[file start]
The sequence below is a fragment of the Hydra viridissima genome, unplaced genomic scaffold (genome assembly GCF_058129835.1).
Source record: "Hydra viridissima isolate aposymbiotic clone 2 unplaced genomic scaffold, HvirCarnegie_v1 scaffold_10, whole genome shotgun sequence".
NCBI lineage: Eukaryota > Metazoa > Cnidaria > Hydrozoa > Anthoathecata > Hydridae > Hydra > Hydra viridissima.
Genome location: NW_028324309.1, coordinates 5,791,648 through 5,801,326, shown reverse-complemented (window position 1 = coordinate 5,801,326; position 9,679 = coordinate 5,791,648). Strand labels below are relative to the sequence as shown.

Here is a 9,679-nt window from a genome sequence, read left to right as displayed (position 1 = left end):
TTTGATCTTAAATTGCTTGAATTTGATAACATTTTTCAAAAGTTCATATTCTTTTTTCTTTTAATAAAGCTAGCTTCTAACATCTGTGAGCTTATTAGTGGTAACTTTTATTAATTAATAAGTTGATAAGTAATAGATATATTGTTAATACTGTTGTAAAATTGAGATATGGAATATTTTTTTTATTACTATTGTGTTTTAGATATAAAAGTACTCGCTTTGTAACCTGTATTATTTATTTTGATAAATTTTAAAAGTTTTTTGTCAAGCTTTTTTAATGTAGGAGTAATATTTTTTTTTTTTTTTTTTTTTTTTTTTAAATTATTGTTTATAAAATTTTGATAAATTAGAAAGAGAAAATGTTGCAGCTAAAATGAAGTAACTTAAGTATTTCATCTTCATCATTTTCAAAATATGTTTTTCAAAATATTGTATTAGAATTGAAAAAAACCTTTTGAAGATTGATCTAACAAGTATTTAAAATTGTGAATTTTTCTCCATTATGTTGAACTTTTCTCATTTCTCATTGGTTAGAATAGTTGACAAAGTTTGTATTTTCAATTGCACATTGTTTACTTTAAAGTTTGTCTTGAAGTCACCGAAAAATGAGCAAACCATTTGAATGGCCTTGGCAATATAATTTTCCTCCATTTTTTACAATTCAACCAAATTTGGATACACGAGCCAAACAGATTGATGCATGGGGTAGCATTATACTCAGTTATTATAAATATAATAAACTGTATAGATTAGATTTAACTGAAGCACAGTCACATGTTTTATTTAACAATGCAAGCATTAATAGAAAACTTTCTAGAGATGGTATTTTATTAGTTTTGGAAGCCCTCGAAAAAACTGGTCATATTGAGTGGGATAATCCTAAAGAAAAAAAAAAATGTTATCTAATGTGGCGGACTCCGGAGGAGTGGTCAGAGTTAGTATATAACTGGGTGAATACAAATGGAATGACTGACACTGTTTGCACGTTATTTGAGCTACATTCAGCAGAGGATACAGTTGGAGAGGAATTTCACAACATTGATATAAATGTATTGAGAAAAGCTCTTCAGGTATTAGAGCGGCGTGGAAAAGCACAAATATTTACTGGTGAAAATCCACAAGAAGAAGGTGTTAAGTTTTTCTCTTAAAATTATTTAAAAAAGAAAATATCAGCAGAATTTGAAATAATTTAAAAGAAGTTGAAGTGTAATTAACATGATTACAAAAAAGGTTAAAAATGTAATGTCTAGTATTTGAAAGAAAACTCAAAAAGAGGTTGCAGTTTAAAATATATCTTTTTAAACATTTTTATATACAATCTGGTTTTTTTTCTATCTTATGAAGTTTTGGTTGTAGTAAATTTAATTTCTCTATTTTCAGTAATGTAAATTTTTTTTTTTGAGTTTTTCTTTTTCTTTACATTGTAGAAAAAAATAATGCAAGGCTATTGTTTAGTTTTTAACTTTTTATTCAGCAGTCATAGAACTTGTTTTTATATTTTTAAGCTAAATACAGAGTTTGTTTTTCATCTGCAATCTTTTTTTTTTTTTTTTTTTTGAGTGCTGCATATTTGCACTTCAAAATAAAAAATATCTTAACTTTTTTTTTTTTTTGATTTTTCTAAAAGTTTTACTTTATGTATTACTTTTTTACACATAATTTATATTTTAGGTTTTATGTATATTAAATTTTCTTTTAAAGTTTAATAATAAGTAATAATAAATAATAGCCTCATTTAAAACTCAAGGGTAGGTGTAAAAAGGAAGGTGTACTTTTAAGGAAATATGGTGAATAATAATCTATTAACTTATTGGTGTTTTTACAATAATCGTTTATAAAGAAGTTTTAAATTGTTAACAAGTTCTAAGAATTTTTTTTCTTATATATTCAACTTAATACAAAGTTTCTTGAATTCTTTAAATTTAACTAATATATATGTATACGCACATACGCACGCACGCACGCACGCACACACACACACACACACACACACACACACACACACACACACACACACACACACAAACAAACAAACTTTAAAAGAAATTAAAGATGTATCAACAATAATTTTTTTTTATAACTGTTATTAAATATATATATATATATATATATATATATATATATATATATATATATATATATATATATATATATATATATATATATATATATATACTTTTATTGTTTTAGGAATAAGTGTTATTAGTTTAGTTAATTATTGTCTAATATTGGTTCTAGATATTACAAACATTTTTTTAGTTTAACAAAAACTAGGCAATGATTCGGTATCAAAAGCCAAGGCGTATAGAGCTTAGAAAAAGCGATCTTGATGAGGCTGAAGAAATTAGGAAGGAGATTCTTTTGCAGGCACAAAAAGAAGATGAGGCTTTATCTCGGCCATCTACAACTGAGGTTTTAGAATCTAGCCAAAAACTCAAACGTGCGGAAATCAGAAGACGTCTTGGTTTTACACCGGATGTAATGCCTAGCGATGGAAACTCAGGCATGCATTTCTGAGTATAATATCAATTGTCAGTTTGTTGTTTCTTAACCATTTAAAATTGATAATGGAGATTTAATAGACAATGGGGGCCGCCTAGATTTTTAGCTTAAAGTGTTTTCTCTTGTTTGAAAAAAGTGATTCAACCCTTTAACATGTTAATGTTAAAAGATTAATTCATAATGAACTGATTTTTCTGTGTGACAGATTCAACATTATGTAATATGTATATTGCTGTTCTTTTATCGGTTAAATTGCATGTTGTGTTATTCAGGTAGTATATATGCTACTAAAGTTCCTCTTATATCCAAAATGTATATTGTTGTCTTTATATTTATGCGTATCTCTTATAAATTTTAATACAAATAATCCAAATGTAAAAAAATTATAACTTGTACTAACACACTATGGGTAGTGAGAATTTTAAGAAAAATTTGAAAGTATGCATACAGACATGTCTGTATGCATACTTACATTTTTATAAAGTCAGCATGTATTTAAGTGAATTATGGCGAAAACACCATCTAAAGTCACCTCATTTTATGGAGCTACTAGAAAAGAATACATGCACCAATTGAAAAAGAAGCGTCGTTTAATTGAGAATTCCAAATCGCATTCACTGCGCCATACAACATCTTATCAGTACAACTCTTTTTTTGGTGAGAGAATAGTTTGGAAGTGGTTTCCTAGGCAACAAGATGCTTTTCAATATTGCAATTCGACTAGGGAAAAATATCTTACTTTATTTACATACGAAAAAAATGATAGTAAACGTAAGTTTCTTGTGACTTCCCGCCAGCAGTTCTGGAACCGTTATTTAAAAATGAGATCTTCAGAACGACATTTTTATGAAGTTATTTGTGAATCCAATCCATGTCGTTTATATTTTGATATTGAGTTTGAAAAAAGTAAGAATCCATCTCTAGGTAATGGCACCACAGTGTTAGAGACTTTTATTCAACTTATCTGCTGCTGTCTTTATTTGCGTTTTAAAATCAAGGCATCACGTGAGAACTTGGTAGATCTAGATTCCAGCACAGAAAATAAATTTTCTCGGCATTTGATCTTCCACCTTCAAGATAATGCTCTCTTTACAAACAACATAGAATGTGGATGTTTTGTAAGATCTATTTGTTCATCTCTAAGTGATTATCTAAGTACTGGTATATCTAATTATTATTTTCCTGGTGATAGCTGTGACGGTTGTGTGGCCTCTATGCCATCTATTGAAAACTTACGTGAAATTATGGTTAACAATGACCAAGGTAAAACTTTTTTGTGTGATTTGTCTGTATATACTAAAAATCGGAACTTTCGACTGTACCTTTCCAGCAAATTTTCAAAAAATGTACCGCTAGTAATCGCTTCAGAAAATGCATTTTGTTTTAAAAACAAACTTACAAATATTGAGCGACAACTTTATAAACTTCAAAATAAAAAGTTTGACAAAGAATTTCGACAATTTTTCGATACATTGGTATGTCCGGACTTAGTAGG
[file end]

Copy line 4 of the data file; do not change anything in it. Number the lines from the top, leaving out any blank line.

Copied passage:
Genome location: NW_028324309.1, coordinates 5,791,648 through 5,801,326, shown reverse-complemented (window position 1 = coordinate 5,801,326; position 9,679 = coordinate 5,791,648). Strand labels below are relative to the sequence as shown.